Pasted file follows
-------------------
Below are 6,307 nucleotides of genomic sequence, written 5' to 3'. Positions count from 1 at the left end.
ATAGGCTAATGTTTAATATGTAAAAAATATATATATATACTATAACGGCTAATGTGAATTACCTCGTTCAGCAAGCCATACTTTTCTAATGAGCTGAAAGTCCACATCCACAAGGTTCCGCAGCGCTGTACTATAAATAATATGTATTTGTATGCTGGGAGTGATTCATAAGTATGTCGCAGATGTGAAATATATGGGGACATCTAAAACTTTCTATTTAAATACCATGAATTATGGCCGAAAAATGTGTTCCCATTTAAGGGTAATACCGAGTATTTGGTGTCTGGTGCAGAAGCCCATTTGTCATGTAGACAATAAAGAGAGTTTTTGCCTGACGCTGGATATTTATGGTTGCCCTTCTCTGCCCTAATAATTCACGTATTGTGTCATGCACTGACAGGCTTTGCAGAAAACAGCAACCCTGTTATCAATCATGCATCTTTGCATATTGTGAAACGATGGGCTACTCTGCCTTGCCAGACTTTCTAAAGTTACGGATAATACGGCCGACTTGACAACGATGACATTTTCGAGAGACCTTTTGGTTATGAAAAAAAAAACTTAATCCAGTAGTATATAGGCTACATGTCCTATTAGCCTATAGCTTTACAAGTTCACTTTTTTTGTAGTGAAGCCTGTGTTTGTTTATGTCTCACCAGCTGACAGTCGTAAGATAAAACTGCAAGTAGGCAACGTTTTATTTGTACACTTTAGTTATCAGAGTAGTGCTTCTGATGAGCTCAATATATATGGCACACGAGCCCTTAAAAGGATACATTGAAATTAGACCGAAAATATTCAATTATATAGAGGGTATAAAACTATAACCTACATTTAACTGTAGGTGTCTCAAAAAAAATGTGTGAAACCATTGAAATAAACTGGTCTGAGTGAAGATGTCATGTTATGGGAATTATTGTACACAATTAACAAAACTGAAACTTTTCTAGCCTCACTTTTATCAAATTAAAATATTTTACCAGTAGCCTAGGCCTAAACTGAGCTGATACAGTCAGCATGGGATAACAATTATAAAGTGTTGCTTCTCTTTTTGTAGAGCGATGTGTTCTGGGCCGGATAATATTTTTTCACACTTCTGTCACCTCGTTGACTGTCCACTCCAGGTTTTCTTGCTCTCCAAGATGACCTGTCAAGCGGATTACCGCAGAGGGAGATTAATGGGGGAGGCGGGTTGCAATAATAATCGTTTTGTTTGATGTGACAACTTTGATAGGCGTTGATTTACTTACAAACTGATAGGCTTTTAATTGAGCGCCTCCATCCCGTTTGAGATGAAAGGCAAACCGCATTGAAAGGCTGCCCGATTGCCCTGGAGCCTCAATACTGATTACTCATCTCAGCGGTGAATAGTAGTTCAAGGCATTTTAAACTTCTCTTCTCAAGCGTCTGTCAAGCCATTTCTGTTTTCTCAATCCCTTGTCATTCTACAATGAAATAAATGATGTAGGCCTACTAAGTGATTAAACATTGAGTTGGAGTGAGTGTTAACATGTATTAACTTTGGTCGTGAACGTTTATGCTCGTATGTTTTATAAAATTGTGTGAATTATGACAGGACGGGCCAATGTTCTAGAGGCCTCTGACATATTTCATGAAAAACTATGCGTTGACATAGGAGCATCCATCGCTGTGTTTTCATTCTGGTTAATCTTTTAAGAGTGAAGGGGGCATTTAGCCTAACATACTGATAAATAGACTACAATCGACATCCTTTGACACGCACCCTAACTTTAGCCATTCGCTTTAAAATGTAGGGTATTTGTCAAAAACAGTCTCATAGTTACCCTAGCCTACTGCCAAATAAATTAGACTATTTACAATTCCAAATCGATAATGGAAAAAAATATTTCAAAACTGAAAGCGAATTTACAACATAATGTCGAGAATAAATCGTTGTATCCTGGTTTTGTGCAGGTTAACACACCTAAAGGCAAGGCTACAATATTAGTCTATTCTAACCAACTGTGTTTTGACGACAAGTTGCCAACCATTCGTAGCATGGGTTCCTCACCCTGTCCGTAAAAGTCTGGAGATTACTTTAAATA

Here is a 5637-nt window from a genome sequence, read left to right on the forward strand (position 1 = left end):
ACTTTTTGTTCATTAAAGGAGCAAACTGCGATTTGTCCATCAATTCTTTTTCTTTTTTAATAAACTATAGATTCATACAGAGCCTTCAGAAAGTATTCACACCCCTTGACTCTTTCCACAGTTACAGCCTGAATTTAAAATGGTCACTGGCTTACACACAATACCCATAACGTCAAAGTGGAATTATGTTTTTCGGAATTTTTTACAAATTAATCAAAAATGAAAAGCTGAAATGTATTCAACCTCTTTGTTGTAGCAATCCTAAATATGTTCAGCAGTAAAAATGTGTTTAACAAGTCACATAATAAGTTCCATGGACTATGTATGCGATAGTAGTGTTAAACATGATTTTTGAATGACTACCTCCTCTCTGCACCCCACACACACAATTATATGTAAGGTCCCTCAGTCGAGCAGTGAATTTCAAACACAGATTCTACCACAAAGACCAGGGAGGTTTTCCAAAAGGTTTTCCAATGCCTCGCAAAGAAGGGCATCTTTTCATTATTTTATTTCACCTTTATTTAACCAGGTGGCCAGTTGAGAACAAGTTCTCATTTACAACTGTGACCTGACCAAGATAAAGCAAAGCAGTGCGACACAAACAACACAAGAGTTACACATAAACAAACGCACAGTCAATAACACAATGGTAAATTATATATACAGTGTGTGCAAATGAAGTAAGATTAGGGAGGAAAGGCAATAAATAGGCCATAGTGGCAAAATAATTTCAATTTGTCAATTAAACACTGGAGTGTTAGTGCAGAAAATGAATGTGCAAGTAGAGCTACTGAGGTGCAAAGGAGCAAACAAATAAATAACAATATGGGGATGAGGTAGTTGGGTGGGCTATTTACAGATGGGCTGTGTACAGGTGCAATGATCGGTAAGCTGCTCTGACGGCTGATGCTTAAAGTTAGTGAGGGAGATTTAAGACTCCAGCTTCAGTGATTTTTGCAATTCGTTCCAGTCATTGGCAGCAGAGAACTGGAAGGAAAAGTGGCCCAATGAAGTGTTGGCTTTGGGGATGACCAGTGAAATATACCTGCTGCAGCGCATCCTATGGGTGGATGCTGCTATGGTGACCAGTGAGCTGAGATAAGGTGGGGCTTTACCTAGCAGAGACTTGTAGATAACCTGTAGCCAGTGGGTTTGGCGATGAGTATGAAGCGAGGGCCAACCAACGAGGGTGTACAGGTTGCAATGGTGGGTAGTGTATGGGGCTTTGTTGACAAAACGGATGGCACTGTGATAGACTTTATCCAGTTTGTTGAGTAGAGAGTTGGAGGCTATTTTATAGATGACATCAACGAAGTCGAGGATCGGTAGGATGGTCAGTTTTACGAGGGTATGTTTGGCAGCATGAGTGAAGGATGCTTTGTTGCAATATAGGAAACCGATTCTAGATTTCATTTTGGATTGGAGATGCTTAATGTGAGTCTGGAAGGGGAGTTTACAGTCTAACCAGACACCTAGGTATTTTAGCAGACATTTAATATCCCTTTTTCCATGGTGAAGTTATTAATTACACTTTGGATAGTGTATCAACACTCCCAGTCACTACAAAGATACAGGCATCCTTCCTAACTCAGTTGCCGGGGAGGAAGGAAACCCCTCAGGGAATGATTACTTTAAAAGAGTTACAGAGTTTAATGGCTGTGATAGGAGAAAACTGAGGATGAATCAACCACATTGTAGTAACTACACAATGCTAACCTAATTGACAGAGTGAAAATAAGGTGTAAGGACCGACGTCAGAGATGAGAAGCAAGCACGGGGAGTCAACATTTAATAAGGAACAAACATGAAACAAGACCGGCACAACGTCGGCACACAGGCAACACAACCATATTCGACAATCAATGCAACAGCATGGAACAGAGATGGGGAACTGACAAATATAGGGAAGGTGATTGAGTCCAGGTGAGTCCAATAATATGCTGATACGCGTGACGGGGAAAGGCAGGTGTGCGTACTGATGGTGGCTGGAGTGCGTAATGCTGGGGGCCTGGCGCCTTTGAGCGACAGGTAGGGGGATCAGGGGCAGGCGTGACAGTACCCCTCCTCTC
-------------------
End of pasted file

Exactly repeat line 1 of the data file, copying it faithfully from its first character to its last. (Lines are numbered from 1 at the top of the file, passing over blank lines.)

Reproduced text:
Below are 6,307 nucleotides of genomic sequence, written 5' to 3'. Positions count from 1 at the left end.